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Minority and Majority is used to tally it's not ethnic groups,I am a black man not a Minority 90% of Earth is Black people.Those are Jim Crow terms when they came here on that pirate ship called the Mayflower did they say that then...Nope.Critical race theory is also a Jim Crow tactic that will fail because it's evil.

helpful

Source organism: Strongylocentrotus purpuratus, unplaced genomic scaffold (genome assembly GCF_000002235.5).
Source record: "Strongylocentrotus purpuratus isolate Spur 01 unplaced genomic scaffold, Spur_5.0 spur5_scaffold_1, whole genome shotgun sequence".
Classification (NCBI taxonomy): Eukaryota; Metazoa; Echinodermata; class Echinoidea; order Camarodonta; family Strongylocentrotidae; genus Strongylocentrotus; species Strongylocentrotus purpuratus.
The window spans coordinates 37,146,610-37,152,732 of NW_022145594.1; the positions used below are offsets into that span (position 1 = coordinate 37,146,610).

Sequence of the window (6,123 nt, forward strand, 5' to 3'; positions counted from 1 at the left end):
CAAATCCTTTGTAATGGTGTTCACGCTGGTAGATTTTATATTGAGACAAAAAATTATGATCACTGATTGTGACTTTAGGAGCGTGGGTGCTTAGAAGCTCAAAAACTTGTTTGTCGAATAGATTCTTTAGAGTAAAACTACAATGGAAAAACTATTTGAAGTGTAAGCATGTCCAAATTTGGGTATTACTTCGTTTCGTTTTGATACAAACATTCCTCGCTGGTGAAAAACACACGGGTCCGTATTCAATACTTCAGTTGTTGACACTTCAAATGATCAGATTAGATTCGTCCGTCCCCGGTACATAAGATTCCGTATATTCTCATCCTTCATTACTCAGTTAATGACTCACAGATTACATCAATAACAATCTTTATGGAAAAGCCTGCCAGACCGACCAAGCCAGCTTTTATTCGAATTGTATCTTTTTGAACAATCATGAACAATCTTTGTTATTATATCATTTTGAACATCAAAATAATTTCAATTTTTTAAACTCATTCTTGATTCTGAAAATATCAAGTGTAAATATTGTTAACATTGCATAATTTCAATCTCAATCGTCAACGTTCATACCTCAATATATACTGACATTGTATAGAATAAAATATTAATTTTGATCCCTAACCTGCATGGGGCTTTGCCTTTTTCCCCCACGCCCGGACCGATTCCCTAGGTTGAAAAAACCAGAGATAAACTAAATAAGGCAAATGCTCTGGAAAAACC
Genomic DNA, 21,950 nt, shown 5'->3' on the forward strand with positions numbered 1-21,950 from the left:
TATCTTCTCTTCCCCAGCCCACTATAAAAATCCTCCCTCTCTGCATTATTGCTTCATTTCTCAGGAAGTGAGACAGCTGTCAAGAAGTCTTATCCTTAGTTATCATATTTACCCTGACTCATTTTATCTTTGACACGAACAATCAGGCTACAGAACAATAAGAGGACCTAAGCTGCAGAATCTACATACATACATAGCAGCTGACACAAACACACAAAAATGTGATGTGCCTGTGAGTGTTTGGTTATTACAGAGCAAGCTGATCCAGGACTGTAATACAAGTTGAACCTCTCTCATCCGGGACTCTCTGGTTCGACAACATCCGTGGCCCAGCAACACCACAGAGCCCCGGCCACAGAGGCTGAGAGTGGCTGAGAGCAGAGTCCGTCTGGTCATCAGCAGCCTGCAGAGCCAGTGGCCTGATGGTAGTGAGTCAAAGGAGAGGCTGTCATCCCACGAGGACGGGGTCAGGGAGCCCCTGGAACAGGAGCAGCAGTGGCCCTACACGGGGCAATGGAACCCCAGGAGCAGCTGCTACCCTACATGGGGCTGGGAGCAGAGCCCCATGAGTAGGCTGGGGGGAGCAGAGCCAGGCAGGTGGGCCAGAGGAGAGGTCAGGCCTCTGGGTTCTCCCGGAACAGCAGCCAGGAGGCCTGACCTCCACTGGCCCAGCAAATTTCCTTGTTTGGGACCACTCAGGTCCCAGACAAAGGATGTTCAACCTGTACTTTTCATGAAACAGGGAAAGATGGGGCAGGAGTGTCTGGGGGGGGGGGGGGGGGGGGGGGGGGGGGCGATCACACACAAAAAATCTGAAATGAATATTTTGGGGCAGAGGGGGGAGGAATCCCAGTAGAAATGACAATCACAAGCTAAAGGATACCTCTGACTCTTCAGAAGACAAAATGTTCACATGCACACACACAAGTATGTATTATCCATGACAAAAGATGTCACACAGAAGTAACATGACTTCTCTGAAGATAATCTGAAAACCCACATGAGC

In addition to the advice about positive reinforcement, clear expectations, and procedure, I would add two things: 1) Respect/rapport Respect is a two-way street. Respect your student and ask if there’s something YOU as a teacher can change. Explain that you have requirements to meet but that within those requirements you’re willing to be flexible. If you want them to change, show that you’re willing to do the same. Ask them for suggestions. Ask them to think about it. No matter how sarcastic or mouthy they get, show that you believe they have valuable insight and want to hear it. 2) Give them ownership in the room. This applies mainly to secondary teachers because elementary teachers already do this. I have wall space dedicated to students. At the beginning of the year, our introduction day involves a variable picture. They choose the first letter of either their first or last name and put it in the center of a blank paper. Then they draw four things that start with that letter that describe them. I have markers and colored pencils available to spice it up. Then I hang them up on my wall. It’s a little crowded, but it’s worth it when they bring a friend in after school or a parent at PTC and point out their artwork. They often come in and try to guess who did which picture (names are on the back so art is anonymous). And after that it’s no longer MY room. It’s also theirs because they have something displayed in it. It sounds cheesy, but it really affects how some of the students perceive their place in your class.